Competency to Stand Trial

AuthorEric Y. Drogin
Competency to Stand Trial
Eric Y. Drogin
The following two chapters—“Competency to Stand Trial” and “Criminal
Responsibility”—are deliberately placed next to each other because (1) law-
yers and judges often confuse these two concepts; and (2) it is vital to know
the differences and similarities between the two. Generally speaking, as Dr.
Eric Y. Drogin, the author of both chapters points out, competency is the
ability to understand the nature of the legal proceedings and the ability to
assist counsel. In other words, competency is a measurement of the cli-
ent’s current mental condition. By contrast, an evaluation of sanity or criminal
responsibility is an attempt to take a snapshot of the client’s mental condition
at the time of the alleged incident. In order to determine competency and/or
to pursue an insanity defense, an expert will be appointed or counsel must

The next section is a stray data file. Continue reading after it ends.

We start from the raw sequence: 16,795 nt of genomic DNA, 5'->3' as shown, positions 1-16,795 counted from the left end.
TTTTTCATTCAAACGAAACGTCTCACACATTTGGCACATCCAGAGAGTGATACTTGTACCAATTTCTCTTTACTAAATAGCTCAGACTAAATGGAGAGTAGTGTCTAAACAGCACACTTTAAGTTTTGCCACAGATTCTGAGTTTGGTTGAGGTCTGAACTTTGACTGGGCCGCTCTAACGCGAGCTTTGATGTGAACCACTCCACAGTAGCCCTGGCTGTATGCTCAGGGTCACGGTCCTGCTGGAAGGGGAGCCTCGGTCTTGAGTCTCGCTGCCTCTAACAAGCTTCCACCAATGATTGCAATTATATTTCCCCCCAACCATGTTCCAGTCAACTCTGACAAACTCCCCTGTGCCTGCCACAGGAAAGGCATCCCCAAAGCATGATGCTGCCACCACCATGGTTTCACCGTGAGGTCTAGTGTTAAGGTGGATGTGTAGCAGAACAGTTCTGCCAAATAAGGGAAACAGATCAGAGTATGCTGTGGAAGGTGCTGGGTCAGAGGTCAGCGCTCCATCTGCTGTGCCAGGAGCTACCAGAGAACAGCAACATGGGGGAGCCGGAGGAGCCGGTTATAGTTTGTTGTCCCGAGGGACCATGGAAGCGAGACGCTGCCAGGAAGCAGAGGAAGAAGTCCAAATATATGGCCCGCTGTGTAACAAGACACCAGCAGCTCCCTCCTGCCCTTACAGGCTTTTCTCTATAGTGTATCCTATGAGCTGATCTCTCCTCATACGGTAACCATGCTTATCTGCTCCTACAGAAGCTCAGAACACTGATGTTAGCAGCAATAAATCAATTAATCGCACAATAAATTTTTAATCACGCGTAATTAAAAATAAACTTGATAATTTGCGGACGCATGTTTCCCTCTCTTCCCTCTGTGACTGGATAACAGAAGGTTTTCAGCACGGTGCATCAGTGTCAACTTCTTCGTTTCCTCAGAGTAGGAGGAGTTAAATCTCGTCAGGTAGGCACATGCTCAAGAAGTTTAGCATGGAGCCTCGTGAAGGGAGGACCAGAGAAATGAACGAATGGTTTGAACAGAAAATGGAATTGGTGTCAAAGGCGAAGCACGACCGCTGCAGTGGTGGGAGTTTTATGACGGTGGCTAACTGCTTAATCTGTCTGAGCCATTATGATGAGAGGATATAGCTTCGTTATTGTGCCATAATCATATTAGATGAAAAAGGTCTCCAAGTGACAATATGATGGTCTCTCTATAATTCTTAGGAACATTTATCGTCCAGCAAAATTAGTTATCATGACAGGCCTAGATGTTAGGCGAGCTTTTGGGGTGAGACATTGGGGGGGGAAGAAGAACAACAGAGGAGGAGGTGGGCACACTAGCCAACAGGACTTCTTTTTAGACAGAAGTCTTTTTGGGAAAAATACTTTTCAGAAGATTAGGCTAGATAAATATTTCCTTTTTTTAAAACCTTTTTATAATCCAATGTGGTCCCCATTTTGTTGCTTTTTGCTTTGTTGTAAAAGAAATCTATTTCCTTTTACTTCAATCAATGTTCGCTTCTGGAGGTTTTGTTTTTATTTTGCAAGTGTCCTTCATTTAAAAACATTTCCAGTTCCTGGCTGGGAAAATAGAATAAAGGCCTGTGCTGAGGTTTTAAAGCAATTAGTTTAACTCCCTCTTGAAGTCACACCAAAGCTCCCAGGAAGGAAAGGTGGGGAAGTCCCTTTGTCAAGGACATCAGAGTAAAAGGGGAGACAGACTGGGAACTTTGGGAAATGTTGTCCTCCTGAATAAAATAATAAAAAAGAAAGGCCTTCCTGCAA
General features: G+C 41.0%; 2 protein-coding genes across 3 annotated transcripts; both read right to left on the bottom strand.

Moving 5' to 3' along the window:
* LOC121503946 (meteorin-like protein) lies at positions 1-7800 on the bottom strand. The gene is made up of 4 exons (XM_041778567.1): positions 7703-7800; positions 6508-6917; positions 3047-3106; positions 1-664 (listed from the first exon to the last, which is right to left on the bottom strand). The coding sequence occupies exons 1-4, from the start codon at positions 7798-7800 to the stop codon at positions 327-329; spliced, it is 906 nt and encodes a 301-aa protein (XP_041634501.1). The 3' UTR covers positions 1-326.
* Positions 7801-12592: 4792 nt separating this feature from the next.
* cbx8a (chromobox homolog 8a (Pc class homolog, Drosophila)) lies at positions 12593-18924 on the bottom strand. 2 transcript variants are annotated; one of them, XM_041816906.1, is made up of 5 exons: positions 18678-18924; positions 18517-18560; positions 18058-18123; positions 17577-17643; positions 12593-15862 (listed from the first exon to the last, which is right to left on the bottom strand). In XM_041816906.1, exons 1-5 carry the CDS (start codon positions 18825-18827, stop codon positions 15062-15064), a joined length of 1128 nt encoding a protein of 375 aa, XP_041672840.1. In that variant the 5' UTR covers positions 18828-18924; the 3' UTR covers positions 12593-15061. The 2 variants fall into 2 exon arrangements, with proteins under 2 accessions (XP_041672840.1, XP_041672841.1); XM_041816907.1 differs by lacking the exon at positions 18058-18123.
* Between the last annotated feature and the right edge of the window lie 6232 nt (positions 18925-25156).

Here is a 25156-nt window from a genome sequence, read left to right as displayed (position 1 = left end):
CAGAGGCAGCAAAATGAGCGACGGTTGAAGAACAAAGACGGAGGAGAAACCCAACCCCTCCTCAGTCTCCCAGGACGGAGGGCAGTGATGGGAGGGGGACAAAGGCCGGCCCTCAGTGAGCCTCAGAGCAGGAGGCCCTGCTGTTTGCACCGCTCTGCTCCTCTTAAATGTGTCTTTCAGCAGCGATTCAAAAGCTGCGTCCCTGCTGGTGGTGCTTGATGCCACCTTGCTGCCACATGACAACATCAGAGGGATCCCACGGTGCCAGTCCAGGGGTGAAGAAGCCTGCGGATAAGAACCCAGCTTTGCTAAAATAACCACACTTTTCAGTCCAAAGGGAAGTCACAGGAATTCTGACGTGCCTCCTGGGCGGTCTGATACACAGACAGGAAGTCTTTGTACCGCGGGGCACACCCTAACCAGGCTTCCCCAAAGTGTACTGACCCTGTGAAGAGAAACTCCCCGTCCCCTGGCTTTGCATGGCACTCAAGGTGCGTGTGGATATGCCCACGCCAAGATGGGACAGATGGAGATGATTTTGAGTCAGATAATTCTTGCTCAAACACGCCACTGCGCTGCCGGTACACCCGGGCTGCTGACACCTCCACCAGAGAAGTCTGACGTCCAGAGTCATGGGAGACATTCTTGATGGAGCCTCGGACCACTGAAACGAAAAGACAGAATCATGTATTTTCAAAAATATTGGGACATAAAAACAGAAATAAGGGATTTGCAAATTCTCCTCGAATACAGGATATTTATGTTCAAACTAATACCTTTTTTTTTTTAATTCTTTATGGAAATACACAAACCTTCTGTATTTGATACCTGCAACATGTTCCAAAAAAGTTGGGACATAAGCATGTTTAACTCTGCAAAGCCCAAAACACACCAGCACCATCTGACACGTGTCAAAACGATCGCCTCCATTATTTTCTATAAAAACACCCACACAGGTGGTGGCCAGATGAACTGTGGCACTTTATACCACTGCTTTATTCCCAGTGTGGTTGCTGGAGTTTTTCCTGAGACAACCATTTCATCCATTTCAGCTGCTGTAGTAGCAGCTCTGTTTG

secure an expert. Those experts will administer a range of tests; interview the
client as well as others who know the accused such as family, friends, and
coworkers; and review collateral materials such as school, medical, employ-
ment, and military records.
As Dr. Drogin points out in the chapter on “Competency to Stand Trial,”
the decision to request a competency evaluation is not only one of the first
decisions an attorney makes, but also one that will set the course for the
entire criminal case. Although this chapter is self-contained, readers are
encouraged to explore the abundant cross-references to other chapters as
the issue of competency raises a host of other issues such as mitigation,
malingering, forced medication, and the ethical implications of arguing that a
client is not competent to stand trial.
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